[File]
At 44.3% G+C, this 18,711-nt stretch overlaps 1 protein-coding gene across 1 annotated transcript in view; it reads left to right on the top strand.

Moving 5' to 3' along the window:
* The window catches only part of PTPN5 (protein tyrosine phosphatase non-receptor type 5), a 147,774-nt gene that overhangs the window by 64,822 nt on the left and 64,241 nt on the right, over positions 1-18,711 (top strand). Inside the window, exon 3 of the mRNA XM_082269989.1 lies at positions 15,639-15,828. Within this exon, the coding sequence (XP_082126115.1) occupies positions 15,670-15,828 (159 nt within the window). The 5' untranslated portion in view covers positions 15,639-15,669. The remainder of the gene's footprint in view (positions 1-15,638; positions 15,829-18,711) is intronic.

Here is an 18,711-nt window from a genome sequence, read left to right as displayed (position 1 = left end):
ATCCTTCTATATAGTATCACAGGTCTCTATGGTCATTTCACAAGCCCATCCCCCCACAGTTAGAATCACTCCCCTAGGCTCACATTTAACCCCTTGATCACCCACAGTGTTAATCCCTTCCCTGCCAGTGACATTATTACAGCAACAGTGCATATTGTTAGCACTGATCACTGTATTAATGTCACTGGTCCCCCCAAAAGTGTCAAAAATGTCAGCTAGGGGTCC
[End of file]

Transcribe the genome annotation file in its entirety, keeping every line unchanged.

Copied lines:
At 44.3% G+C, this 18,711-nt stretch overlaps 1 protein-coding gene across 1 annotated transcript in view; it reads left to right on the top strand.

Moving 5' to 3' along the window:
* The window catches only part of PTPN5 (protein tyrosine phosphatase non-receptor type 5), a 147,774-nt gene that overhangs the window by 64,822 nt on the left and 64,241 nt on the right, over positions 1-18,711 (top strand). Inside the window, exon 3 of the mRNA XM_082269989.1 lies at positions 15,639-15,828. Within this exon, the coding sequence (XP_082126115.1) occupies positions 15,670-15,828 (159 nt within the window). The 5' untranslated portion in view covers positions 15,639-15,669. The remainder of the gene's footprint in view (positions 1-15,638; positions 15,829-18,711) is intronic.

Here is an 18,711-nt window from a genome sequence, read left to right as displayed (position 1 = left end):
ATCCTTCTATATAGTATCACAGGTCTCTATGGTCATTTCACAAGCCCATCCCCCCACAGTTAGAATCACTCCCCTAGGCTCACATTTAACCCCTTGATCACCCACAGTGTTAATCCCTTCCCTGCCAGTGACATTATTACAGCAACAGTGCATATTGTTAGCACTGATCACTGTATTAATGTCACTGGTCCCCCCAAAAGTGTCAAAAATGTCAGCTAGGGGTCC